The first time Mahala Morefield met Weasel, aka Jonathan Gilbert, she was a law firm receptionist posing as a music writer from the Lone Star Dispatch. It was 1975. Morefield had relocated to Washington, D.C., from Austin and stumbled across a high-pitched nasal voice spinning records on an eclectic midnight to 6 a.m. show at a 3,000-watt station with the call letters WHFS (“High-Fidelity Stereo”).
Little Feat, the Stones, Frank Zappa—a Romani-French jazz guitarist named Django Reinhardt with only eight good fingers—somehow it all fit together each night. “I had a musical crush on Weasel,” recalls Morefield. “I set up a phony 5 a.m. meeting and held on to the cassette tape of that ‘interview’ forever.”
Fast-forward almost 45 years. The WHFS days—including the later years when the station moved to Annapolis and blasted its new 50,000-watt signal toward Baltimore—are long past. The station’s epic HFStivals, of course, are gone, too. But Weasel, whose nickname was bestowed by an American University classmate who thought he resembled the creature on the cover of the Zappa-produced 1970 album Weasels Ripped My Flesh, is still on the air, spinning now for Towson University’s WTMD.
Because Gilbert doesn’t drive—he still lives in the same Bethesda building where the old WHFS studio was located and where its transmitting tower remains impaled on the roof—a revolving band of 50-plus volunteers, fondly referred to as Weasel’s Wagon Train, takes turns transporting the unlikely D.C.-Baltimore cultural icon to Towson to record his once-again, organic, free-range shows on WTMD. (Passionate, engaging, witty at the microphone, Gilbert isn’t quite a recluse off air, but he’s not on Facebook or other social media, either. “Why would I do that? I want to listen to music and I want other people to listen to music.”)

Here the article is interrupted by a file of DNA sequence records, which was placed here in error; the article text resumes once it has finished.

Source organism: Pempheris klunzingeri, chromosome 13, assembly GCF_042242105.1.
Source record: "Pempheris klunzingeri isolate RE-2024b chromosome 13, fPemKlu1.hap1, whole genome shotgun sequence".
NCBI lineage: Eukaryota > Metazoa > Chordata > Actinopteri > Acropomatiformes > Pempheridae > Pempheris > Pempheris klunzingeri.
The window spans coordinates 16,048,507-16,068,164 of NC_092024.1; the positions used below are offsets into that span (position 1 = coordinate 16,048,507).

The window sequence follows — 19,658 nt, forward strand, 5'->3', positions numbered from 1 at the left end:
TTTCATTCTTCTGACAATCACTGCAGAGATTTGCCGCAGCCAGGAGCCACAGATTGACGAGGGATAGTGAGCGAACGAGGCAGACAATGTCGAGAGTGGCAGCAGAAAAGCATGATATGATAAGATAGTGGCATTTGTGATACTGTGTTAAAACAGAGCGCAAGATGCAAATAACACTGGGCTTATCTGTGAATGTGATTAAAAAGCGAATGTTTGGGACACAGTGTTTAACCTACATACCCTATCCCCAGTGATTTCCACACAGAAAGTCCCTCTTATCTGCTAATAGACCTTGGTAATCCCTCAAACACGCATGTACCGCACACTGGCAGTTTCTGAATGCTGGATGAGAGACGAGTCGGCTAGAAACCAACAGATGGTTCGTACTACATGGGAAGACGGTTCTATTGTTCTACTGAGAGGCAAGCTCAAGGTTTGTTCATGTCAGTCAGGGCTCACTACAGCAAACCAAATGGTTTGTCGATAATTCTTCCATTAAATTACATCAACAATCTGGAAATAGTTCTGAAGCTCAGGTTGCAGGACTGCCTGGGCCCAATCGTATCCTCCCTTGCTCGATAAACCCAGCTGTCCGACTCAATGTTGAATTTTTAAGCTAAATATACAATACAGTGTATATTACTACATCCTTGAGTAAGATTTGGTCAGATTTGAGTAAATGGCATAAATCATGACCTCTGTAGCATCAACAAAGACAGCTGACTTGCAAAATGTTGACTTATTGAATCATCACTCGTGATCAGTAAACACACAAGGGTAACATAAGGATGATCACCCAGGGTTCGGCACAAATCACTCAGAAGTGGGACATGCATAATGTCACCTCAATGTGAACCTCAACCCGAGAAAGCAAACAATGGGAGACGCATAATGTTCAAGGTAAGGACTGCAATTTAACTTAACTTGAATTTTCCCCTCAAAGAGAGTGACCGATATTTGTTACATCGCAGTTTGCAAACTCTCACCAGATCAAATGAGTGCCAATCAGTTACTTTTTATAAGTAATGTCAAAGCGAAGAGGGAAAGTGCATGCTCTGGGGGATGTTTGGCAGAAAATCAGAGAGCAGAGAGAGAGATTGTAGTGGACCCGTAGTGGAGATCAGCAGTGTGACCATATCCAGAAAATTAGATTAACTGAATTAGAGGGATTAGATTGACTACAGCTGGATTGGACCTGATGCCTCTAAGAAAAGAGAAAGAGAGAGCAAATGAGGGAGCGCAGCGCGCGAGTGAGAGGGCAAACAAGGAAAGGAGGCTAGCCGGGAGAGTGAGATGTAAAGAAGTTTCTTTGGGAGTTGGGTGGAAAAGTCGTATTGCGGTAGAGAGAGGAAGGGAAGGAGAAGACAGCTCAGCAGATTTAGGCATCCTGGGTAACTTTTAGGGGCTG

A Long Island native, Gilbert’s extraordinary curatorial gifts begin with a great natural ear, followed by a deep curiosity and impeccable memory. “It started with a transistor radio when I was 10 years old,” he says. “I’d stay up all night, covers pulled over my head, not wanting to miss a thing—sometimes that was one of the great jocks from WBAI in New York, sometimes it was a baseball game—on a good night you could get Bob Prince from Pittsburgh. I listened to Chuck Thompson from WBAL long before I came to Baltimore.”
An older brother introduced him to Chuck Berry and Little Richard. He heard the records his uncles, aunts, and parents played, their personal interests skipping from folk to jazz to Sinatra and big band. Singing in the school choir, playing clarinet through 12th grade, and graduating high school in 1967 when album-oriented rock was transforming radio, Gilbert absorbed everything.
To this day, his playlists pop with surprises and style as he juxtaposes songs in the same key and effortlessly raises and lowers the tempo. “You create a narrative, an emotional journey,” he says, thumbing through a tattered notebook during a recent set that spanned gospel, early civil rights-era, and black-power soundtracks on Martin Luther King Jr. Day. “Music is visceral first.”
In between, he provides the kind of nuggets and backstories that music lovers geek over. “When I hear something new that I like—and it could be something that’s old—I’m still that 10-year-old kid,” he says. “I want to hear it 10 times. And, like a guitar player figuring out the chords, I want to slow it down and see how they did what they did.”
By coincidence, Morefield, who moved back to Texas in the late ’70s, returned to the area shortly before Gilbert joined WTMD nine years ago. After not conversing since her “interview” when both were in their mid-20s, she’s now a friend and occasional Wagon Train driver. A whole lot and nothing has changed. “He plays your soul, your heart,” she says of his Weasel Wild Weekend shows. “A maestro of the radio. One song vibrating off the next.”